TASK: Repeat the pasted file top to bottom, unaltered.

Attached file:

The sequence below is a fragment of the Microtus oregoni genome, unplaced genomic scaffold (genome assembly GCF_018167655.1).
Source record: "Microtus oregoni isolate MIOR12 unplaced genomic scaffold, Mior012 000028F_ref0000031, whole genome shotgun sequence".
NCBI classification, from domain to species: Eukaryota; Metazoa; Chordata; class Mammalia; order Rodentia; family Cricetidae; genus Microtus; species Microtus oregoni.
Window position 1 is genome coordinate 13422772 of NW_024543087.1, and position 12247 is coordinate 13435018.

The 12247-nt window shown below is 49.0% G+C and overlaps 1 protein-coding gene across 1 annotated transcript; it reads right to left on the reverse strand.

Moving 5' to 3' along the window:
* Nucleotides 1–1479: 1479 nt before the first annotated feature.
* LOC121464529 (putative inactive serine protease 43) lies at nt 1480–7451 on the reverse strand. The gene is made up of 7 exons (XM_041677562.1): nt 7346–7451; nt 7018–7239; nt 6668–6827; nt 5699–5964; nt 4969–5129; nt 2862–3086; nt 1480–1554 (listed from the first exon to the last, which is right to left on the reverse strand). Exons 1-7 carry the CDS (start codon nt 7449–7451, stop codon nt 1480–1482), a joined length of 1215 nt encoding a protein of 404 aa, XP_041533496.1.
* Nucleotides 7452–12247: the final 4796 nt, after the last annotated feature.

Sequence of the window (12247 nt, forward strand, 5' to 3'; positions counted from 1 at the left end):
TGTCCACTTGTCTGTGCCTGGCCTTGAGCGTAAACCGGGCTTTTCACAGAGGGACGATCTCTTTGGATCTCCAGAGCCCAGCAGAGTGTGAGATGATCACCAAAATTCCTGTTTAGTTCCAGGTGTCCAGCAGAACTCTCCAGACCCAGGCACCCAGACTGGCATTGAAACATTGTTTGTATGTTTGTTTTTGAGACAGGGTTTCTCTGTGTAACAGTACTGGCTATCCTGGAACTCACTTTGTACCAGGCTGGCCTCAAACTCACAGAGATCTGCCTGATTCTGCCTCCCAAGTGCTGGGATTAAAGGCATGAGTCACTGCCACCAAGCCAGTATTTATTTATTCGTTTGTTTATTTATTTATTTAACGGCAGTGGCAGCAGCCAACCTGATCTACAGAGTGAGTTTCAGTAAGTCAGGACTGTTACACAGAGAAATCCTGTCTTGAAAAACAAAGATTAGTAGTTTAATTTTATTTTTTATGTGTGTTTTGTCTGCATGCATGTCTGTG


The sequence below is a fragment of the Microtus oregoni genome, unplaced genomic scaffold (genome assembly GCF_018167655.1).
Source record: "Microtus oregoni isolate MIOR12 unplaced genomic scaffold, Mior012 000028F_ref0000031, whole genome shotgun sequence".
NCBI classification, from domain to species: Eukaryota; Metazoa; Chordata; class Mammalia; order Rodentia; family Cricetidae; genus Microtus; species Microtus oregoni.
Window position 1 is genome coordinate 13422772 of NW_024543087.1, and position 12247 is coordinate 13435018.

The 12247-nt window shown below is 49.0% G+C and overlaps 1 protein-coding gene across 1 annotated transcript; it reads right to left on the reverse strand.

Moving 5' to 3' along the window:
* Nucleotides 1–1479: 1479 nt before the first annotated feature.
* LOC121464529 (putative inactive serine protease 43) lies at nt 1480–7451 on the reverse strand. The gene is made up of 7 exons (XM_041677562.1): nt 7346–7451; nt 7018–7239; nt 6668–6827; nt 5699–5964; nt 4969–5129; nt 2862–3086; nt 1480–1554 (listed from the first exon to the last, which is right to left on the reverse strand). Exons 1-7 carry the CDS (start codon nt 7449–7451, stop codon nt 1480–1482), a joined length of 1215 nt encoding a protein of 404 aa, XP_041533496.1.
* Nucleotides 7452–12247: the final 4796 nt, after the last annotated feature.

Sequence of the window (12247 nt, forward strand, 5' to 3'; positions counted from 1 at the left end):
TGTCCACTTGTCTGTGCCTGGCCTTGAGCGTAAACCGGGCTTTTCACAGAGGGACGATCTCTTTGGATCTCCAGAGCCCAGCAGAGTGTGAGATGATCACCAAAATTCCTGTTTAGTTCCAGGTGTCCAGCAGAACTCTCCAGACCCAGGCACCCAGACTGGCATTGAAACATTGTTTGTATGTTTGTTTTTGAGACAGGGTTTCTCTGTGTAACAGTACTGGCTATCCTGGAACTCACTTTGTACCAGGCTGGCCTCAAACTCACAGAGATCTGCCTGATTCTGCCTCCCAAGTGCTGGGATTAAAGGCATGAGTCACTGCCACCAAGCCAGTATTTATTTATTCGTTTGTTTATTTATTTATTTAACGGCAGTGGCAGCAGCCAACCTGATCTACAGAGTGAGTTTCAGTAAGTCAGGACTGTTACACAGAGAAATCCTGTCTTGAAAAACAAAGATTAGTAGTTTAATTTTATTTTTTATGTGTGTTTTGTCTGCATGCATGTCTGTG